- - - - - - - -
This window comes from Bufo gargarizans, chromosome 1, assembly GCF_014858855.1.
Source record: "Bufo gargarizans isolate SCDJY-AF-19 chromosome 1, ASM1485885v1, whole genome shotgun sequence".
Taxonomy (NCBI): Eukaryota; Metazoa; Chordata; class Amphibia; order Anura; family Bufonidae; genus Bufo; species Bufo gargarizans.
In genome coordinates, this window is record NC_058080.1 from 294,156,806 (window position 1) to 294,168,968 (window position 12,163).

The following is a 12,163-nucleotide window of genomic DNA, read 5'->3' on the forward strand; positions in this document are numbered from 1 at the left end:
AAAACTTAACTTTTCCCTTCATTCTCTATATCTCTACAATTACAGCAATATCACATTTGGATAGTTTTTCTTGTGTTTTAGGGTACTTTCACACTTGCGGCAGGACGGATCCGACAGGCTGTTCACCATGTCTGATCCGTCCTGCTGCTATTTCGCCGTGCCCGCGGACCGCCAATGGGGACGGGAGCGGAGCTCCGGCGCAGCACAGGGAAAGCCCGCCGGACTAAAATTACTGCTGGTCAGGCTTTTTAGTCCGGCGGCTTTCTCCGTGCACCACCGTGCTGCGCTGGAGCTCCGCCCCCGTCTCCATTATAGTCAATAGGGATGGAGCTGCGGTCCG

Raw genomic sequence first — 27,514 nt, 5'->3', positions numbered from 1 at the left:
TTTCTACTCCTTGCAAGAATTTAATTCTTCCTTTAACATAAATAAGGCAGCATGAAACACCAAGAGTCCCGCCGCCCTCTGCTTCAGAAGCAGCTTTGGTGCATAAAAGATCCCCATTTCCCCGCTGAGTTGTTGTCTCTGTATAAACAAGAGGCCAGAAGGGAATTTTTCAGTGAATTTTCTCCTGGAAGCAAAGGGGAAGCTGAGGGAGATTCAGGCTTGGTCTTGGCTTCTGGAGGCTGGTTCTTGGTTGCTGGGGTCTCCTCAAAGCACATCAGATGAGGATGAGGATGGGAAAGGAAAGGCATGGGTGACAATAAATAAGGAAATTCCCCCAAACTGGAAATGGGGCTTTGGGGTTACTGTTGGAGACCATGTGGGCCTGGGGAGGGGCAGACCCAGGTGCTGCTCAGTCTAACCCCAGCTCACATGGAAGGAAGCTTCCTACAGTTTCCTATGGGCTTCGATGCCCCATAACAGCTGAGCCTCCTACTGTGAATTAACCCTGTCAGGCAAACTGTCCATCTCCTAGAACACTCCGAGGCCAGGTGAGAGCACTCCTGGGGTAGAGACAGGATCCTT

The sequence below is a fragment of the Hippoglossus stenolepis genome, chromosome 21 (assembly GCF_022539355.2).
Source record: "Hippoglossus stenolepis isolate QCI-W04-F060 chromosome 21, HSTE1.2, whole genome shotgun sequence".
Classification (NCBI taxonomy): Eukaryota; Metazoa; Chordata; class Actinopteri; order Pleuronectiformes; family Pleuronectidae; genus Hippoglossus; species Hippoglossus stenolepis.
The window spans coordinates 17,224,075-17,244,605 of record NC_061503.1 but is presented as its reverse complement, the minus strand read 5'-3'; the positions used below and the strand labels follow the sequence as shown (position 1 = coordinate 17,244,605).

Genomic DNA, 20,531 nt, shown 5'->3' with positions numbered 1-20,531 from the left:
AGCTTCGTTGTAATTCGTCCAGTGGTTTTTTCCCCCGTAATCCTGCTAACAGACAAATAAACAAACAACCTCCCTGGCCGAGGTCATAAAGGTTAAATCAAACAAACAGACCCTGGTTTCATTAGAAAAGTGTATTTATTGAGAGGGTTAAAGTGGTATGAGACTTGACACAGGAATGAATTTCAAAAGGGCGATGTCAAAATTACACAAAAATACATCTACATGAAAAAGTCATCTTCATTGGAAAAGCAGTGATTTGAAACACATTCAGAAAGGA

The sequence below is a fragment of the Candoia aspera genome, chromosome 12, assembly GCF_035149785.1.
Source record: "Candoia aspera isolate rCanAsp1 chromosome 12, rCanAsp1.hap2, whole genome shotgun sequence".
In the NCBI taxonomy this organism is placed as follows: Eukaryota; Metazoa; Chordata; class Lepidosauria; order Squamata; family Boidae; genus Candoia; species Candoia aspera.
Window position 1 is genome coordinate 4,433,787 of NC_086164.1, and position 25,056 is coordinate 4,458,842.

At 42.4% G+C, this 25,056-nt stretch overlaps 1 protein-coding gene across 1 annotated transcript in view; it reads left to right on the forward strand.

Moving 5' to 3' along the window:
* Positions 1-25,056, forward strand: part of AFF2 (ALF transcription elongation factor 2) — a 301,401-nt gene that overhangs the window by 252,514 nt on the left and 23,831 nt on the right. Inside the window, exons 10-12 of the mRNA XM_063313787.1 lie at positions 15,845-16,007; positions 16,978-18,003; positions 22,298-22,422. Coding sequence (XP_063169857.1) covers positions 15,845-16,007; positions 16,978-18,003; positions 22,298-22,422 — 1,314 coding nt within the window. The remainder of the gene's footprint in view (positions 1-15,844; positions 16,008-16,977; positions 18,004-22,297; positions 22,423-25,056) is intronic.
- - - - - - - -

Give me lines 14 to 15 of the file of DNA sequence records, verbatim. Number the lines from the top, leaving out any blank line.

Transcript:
AGCTTCGTTGTAATTCGTCCAGTGGTTTTTTCCCCCGTAATCCTGCTAACAGACAAATAAACAAACAACCTCCCTGGCCGAGGTCATAAAGGTTAAATCAAACAAACAGACCCTGGTTTCATTAGAAAAGTGTATTTATTGAGAGGGTTAAAGTGGTATGAGACTTGACACAGGAATGAATTTCAAAAGGGCGATGTCAAAATTACACAAAAATACATCTACATGAAAAAGTCATCTTCATTGGAAAAGCAGTGATTTGAAACACATTCAGAAAGGA

The sequence below is a fragment of the Candoia aspera genome, chromosome 12, assembly GCF_035149785.1.